Two Faiths, Two Scriptures, One God: The Torah and the Quran | The Temple Emanu-El Streicker Center | New York City.
Muslims and Jews have a long history of interaction both in Europe and the Middle East — and that interaction hasn’t always been hostile. After all, like the Torah, the Muslim holy book, the Quran, tells the stories of Adam and Eve, Abraham, Joseph, Moses and Noah, and contains many parallel or echoing passages. What are the differences between these various accounts?  How might we understand the common origins of these stories?  How does examining the two approaches help us gain greater understanding of both Judaism and Islam?

Faith in Fantasy on Imaginary Worlds Podcast

I am a longtime fan of the Imaginary Worlds podcast, and was ecstatic was I was asked to participate in roundtable on the role of faith in imaginary worlds.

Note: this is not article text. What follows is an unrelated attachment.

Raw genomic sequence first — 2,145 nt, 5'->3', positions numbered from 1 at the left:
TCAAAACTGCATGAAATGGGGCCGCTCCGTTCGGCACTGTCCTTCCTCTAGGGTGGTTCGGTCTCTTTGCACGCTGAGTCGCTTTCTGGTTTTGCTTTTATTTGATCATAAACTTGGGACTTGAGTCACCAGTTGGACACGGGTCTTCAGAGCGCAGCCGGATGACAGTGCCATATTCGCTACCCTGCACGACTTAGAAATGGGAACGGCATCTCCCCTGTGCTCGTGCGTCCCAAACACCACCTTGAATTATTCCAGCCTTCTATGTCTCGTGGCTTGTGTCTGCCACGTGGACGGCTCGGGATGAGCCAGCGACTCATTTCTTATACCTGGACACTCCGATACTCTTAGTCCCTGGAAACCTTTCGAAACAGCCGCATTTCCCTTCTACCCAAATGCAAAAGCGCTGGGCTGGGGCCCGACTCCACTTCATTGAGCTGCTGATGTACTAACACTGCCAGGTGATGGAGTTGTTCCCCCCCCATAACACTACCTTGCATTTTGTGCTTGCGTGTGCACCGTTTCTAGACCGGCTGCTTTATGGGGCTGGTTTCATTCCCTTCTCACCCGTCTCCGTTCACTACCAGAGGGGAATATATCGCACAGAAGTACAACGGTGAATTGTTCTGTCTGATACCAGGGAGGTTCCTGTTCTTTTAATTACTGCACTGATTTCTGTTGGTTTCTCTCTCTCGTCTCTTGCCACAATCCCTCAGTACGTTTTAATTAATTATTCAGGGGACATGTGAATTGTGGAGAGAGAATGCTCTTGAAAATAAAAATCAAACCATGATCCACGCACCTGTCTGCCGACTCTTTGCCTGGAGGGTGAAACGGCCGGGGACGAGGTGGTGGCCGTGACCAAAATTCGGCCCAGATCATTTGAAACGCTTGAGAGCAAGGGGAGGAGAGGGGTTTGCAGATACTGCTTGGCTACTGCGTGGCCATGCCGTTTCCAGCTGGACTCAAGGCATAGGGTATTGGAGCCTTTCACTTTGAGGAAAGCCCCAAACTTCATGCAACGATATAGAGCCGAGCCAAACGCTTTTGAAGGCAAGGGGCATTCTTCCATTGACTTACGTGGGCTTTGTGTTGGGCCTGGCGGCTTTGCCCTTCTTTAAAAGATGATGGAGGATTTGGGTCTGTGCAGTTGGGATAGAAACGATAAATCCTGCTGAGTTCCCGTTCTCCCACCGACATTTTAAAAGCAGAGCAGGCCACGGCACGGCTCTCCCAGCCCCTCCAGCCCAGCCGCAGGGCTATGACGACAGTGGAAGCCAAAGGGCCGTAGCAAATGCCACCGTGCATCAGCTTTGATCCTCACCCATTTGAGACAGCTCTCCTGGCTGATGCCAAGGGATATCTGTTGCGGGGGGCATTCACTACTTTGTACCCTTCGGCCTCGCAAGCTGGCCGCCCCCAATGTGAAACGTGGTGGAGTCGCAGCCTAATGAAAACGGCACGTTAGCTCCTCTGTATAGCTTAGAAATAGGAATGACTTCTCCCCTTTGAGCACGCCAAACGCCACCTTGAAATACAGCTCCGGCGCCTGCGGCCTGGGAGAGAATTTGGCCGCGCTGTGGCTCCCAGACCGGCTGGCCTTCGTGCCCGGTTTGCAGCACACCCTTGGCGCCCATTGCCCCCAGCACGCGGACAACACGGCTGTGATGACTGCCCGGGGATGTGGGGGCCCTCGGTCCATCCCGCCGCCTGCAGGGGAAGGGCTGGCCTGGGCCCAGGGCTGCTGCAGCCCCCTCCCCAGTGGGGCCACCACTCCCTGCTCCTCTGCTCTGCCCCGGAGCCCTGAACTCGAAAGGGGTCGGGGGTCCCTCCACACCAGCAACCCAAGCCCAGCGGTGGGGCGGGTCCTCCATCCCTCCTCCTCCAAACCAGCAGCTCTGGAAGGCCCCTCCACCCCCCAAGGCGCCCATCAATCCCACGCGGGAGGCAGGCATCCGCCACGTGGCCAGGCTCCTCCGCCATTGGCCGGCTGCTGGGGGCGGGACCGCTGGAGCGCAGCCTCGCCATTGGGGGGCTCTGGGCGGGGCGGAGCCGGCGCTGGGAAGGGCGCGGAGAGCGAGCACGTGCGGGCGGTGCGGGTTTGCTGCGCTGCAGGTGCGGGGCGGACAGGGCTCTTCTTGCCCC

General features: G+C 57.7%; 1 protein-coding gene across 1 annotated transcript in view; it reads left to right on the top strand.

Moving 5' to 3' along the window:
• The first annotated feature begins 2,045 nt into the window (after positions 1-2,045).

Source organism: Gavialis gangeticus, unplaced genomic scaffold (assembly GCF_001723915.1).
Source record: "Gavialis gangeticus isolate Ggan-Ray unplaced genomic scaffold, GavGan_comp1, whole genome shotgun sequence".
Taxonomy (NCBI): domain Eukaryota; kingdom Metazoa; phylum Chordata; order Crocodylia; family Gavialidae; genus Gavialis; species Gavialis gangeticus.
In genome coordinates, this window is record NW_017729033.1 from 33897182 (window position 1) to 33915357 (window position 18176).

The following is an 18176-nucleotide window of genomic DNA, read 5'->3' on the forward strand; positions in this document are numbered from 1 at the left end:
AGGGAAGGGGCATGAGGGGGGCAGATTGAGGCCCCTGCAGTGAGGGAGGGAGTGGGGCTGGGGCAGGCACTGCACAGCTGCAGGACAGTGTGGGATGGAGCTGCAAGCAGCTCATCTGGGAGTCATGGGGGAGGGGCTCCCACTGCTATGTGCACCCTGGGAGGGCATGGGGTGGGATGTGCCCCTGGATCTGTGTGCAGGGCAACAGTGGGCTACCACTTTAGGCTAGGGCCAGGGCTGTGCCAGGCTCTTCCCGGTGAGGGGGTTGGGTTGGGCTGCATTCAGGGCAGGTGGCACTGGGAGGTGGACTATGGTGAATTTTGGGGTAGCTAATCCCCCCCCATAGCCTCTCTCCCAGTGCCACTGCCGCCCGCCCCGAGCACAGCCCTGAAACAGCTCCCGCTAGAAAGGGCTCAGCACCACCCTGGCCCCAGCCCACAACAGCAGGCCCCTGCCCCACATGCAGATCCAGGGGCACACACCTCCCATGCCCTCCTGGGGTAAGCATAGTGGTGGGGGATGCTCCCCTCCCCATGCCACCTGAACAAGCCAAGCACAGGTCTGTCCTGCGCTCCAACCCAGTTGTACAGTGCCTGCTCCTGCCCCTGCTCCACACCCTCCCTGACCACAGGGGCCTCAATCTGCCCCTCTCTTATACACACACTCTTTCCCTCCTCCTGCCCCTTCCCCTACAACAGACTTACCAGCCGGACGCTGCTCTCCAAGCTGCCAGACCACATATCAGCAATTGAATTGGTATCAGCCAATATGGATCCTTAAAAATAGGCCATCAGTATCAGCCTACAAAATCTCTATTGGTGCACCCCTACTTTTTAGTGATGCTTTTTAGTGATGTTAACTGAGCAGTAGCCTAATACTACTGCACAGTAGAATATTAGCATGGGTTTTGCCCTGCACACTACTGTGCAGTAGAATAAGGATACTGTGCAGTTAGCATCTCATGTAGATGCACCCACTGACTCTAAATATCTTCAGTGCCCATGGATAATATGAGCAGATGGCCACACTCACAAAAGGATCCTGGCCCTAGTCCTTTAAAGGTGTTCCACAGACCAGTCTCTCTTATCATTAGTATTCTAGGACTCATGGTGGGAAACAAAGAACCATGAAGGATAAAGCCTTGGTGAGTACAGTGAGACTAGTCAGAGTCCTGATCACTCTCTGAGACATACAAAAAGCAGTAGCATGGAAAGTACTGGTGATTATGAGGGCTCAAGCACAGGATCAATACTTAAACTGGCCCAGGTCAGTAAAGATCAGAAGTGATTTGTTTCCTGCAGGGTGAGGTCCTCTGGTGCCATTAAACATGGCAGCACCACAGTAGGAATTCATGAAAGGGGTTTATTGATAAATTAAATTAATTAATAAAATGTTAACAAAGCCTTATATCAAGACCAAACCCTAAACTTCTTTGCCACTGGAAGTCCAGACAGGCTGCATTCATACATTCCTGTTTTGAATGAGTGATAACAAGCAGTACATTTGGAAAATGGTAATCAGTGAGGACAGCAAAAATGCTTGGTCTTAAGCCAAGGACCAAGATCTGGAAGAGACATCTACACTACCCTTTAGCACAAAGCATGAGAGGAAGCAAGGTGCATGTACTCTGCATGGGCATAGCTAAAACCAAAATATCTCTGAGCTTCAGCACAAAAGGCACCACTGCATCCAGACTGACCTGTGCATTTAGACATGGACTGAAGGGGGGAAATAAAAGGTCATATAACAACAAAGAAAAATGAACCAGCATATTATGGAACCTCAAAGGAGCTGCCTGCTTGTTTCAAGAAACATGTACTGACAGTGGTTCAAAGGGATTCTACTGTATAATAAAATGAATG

I was joined by friend of many years, the Velveteen Rabbi, Rachel Barenblat, who did a wonderful write-up of her experience here.

The episode description is:

Science fiction has not always been compatible with religion -- in fact many futuristic settings imagine no religion at all. But sci-fi and fantasy have long fascinated people of different faiths because the genres wrestle with the big questions of life.

You can listen to episode embedded below, or on the podcast page here.

 


9/11, Its Lingering Effects On US Policies, And Trump | News | teleSUR English

9/11, Its Lingering Effects On US Policies, And Trump | News | teleSUR English.
The U.S. Supreme Court upheld the government’s ban, albeit a narrower version of its predecessors, further vilifying Muslims and legitimizing their discrimination. 
Hussein Rashid, professor of religion at Columbia University, says that the ruling wasn’t surprising in that it has often ruled “in favor of discrimination.” 
However, the highest court’s decision highlights that particularly since the 1978 Iranian Revolution and the 9/11 attacks, “Muslims have been “racialized”: bound together and stereotyped, instilling an idea of Muslims as a foreign threat and brown-skinned,” that includes anyone from South Asia or the Arab world, wrote Rashid after the ruling.